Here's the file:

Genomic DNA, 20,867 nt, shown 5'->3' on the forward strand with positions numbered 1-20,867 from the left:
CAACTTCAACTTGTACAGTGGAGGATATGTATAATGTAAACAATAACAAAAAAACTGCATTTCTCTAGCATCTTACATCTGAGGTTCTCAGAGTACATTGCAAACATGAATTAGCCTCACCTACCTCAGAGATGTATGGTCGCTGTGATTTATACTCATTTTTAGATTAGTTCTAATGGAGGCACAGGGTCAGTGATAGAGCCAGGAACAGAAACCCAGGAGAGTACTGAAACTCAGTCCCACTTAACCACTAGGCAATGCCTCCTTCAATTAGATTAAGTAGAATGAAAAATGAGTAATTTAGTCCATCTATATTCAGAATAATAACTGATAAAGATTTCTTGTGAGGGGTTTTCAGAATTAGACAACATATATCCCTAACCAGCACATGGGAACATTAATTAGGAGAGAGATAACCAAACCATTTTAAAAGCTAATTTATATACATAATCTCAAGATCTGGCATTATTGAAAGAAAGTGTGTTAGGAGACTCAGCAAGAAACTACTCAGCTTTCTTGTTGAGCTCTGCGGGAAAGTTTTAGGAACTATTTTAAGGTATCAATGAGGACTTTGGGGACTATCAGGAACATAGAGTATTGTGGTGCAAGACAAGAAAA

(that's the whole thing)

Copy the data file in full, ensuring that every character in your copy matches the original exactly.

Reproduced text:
Genomic DNA, 20,867 nt, shown 5'->3' on the forward strand with positions numbered 1-20,867 from the left:
CAACTTCAACTTGTACAGTGGAGGATATGTATAATGTAAACAATAACAAAAAAACTGCATTTCTCTAGCATCTTACATCTGAGGTTCTCAGAGTACATTGCAAACATGAATTAGCCTCACCTACCTCAGAGATGTATGGTCGCTGTGATTTATACTCATTTTTAGATTAGTTCTAATGGAGGCACAGGGTCAGTGATAGAGCCAGGAACAGAAACCCAGGAGAGTACTGAAACTCAGTCCCACTTAACCACTAGGCAATGCCTCCTTCAATTAGATTAAGTAGAATGAAAAATGAGTAATTTAGTCCATCTATATTCAGAATAATAACTGATAAAGATTTCTTGTGAGGGGTTTTCAGAATTAGACAACATATATCCCTAACCAGCACATGGGAACATTAATTAGGAGAGAGATAACCAAACCATTTTAAAAGCTAATTTATATACATAATCTCAAGATCTGGCATTATTGAAAGAAAGTGTGTTAGGAGACTCAGCAAGAAACTACTCAGCTTTCTTGTTGAGCTCTGCGGGAAAGTTTTAGGAACTATTTTAAGGTATCAATGAGGACTTTGGGGACTATCAGGAACATAGAGTATTGTGGTGCAAGACAAGAAAA